Several trillion in dollar resources were thrown at fixing the economic crisis of 2008, and yet here we are today with high unemployment, a weakened capital sector, and declining hopes for the younger generation. It seems very clear that the old ways of throwing money at a problem did not work.
One of the strangest features of this public policy is that it keeps repeating the same failures again and again. After 2008, the widespread view was that we could spend our way out of our trouble. But where does the government get its money to pursue these types of policies? It must extract them from the rest of the private sector, which is to say that the money is taken from you, me, and everyone else.
It is not a direct taking in some instances. The extraction of wealth can take the form of increased borrowing or actual money creation by the central bank. But this is not a magic solution. Both forms eventually end up exacting a serious price. More profoundly, these steps do not somehow cause economic recovery to happen. We are learning this lesson yet again—at least I hope we are.
The bigger question concerns why we keep embracing this idea that the state is capable of bringing about a solution to every problem through spending, taxing, inflating, regulating, and borrowing. Why is it that the political class cannot seem to learn from the failures of the past? Why does the public continue to go along?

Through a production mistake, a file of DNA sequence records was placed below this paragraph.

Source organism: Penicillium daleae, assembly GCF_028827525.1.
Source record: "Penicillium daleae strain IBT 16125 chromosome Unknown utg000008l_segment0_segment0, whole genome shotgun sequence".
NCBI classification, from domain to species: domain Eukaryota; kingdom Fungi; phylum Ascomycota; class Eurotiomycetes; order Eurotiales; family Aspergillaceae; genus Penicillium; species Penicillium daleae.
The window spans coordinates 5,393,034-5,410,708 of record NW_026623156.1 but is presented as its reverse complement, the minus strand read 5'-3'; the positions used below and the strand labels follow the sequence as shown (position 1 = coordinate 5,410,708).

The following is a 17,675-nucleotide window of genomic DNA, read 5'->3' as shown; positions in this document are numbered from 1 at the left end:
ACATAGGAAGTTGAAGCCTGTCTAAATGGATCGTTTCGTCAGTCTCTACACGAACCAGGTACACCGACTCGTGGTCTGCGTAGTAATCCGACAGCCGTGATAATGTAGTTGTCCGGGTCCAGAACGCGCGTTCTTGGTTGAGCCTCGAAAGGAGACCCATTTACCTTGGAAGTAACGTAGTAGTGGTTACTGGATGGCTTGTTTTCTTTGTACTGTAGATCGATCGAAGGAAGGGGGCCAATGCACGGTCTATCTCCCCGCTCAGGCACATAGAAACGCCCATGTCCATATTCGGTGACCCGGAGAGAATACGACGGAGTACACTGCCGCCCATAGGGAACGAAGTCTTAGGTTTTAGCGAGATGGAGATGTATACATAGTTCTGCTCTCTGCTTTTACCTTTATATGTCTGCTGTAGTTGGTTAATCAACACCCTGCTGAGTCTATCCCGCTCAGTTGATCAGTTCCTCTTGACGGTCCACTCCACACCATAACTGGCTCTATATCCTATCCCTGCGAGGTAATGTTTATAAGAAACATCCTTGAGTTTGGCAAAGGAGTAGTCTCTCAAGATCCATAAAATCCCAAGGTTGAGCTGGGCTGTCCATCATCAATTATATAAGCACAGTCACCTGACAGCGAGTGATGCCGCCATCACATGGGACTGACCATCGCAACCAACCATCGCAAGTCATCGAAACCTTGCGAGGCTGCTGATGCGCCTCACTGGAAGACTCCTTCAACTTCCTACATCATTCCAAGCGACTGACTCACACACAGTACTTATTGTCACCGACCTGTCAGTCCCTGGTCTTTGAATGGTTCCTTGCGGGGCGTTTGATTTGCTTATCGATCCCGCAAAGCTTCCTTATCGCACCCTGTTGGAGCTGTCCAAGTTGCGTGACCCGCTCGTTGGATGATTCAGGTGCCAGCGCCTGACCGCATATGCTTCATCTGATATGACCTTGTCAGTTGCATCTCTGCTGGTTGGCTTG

I suspect that the real problem is that the faith of our age has undergone a shift from the past. It was once common for most people to acknowledge a deep faith in God and attribute to God omniscience and omnipotence and an all-powerful belief in the power of prayer. Today, this is less and less true. Those same traits are ascribed to public authority.
A new love of freedom will emerge alongside a new faith in transcendent presence. Part of the mission of the Acton Institute is to inspire just such a revival, and we thank you for supporting this.
Rev. Robert Sirico, President